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Photography 101
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Off-camera multiple flash


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Photography 101

with Joseph Linaschke

Video: Off-camera multiple flash

Working with multiple off-camera flashes can really be a lot of fun. Now, this section is not here to teach you how to do it, but just to show you a little bit of an introduction to what you can achieve. So, to start, we're just going to go ahead and take a picture with a single off-camera flash. As you can see, I have my light here shining into the umbrella, reflecting onto my model. And you also can see that I have a slight gel on here. This is a half CTO, or half warming gel, but it's going to make the light that hits my model, just a little bit warmer, almost like we're working in sunset type of light. So we're going to start with just this single light. Let's see what it looks like.

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Photography 101
2h 9m Beginner Mar 21, 2012

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Today's cameras put an amazing amount of power in the hands of amateur photographers, but it's not always easy to make use of it. All those buttons, dials, and settings can be pretty intimidating. In this workshop, expert photographer Joseph Linaschke helps you understand what's going on inside your camera, explaining fundamentals like what an aperture is and how shutter speed works. Learn basics such as how to hold the camera, what various modes mean and when to use them, and even how and when to use the camera's flash. There's also creative instruction to guide you towards becoming a better photographer. As you become more comfortable with your gear, you'll find that many new creative possibilities open up for you and the quality of your photography improves.

Topics include:
  • Carry and hold that DSLR like a pro
  • Stabilizing the camera: from hands to water glasses to tripods
  • Using aperture, shutter speed, and ISO
  • What the buttons do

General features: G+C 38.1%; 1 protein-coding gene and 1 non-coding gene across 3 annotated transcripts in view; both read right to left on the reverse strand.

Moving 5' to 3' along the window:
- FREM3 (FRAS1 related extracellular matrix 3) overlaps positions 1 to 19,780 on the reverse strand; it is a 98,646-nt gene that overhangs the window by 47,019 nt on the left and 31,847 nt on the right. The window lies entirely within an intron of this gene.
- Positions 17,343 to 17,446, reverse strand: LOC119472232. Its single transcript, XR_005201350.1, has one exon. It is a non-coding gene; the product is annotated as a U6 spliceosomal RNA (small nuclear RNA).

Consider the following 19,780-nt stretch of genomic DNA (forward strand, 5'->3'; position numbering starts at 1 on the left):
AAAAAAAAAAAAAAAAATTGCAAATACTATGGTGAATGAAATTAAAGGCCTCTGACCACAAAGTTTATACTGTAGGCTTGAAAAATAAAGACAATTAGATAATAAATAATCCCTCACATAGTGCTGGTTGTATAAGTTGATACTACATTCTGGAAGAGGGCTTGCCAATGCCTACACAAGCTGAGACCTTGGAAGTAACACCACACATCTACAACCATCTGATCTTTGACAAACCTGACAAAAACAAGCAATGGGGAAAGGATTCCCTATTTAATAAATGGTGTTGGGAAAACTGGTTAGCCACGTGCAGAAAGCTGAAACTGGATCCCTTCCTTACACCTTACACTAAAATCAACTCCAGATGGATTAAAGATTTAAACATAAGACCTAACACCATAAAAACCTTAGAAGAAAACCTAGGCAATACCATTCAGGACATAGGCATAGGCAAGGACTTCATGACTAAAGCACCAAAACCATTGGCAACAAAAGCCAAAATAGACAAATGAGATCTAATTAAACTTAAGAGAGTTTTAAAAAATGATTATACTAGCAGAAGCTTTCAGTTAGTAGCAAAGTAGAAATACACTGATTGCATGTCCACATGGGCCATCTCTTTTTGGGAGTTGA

• Manually controlling your autofocus
  • Working with flash
  • Thinking creatively
  • Buying new gear
Subjects:
Photography Cameras + Gear Photography Foundations video2brain
Author:
Joseph Linaschke

Off-camera multiple flash

Working with multiple off-camera flashes can really be a lot of fun. Now, this section is not here to teach you how to do it, but just to show you a little bit of an introduction to what you can achieve. So, to start, we're just going to go ahead and take a picture with a single off-camera flash. As you can see, I have my light here shining into the umbrella, reflecting onto my model. And you also can see that I have a slight gel on here. This is a half CTO, or half warming gel, but it's going to make the light that hits my model, just a little bit warmer, almost like we're working in sunset type of light. So we're going to start with just this single light. Let's see what it looks like.

(audio playing) As we can see, we have a really nice soft light shining on her face. It's clearly coming from off camera. Because the shadow is not directly under her chin, but off to an angle. And overall, it looks pretty good. But now, what I want to do is add a secondary light. You may have noticed that I have another light shining behind her that is currently turned off. Let's take a look at this light. So what I have over here on this light, are a couple of modifiers. First off I have this thing called a grid spot.